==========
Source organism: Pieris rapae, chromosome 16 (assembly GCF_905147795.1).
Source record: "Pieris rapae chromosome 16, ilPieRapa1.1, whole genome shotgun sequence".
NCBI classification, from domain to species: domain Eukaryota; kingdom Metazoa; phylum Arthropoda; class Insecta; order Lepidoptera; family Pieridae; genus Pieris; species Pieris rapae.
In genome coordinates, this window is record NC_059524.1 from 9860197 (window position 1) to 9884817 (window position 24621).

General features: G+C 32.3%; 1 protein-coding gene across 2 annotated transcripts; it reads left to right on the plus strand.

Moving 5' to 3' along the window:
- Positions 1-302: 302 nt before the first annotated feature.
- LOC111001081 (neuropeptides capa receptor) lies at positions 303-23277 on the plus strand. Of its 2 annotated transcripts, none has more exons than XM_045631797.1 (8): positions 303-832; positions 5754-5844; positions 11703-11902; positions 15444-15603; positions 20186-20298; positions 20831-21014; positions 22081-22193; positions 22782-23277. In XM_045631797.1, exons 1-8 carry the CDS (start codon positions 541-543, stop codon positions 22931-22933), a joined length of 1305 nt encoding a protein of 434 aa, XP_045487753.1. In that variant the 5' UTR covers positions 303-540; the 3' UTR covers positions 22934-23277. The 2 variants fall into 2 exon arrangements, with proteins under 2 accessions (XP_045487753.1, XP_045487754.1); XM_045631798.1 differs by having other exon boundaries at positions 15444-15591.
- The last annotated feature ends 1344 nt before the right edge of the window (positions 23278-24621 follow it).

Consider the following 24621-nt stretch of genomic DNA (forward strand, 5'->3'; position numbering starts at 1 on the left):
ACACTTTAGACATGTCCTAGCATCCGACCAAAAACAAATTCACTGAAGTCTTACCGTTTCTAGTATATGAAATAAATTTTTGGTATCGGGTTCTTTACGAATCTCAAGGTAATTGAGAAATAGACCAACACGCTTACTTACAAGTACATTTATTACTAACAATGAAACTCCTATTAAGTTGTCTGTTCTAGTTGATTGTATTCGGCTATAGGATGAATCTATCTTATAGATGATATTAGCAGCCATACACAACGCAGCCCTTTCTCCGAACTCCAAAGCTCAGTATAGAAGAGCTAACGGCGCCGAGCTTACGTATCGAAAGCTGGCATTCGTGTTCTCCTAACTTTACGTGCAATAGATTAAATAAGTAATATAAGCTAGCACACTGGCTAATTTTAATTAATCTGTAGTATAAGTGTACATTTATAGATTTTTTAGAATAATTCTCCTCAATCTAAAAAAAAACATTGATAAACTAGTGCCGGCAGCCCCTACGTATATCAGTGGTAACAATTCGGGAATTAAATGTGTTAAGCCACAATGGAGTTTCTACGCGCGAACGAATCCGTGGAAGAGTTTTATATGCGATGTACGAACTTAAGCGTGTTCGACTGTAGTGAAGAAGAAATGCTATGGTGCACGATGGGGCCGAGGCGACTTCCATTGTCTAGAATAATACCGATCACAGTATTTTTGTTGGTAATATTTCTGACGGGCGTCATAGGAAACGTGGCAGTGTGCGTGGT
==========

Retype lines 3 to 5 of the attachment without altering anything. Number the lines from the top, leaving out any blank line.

NCBI classification, from domain to species: domain Eukaryota; kingdom Metazoa; phylum Arthropoda; class Insecta; order Lepidoptera; family Pieridae; genus Pieris; species Pieris rapae.
In genome coordinates, this window is record NC_059524.1 from 9860197 (window position 1) to 9884817 (window position 24621).

General features: G+C 32.3%; 1 protein-coding gene across 2 annotated transcripts; it reads left to right on the plus strand.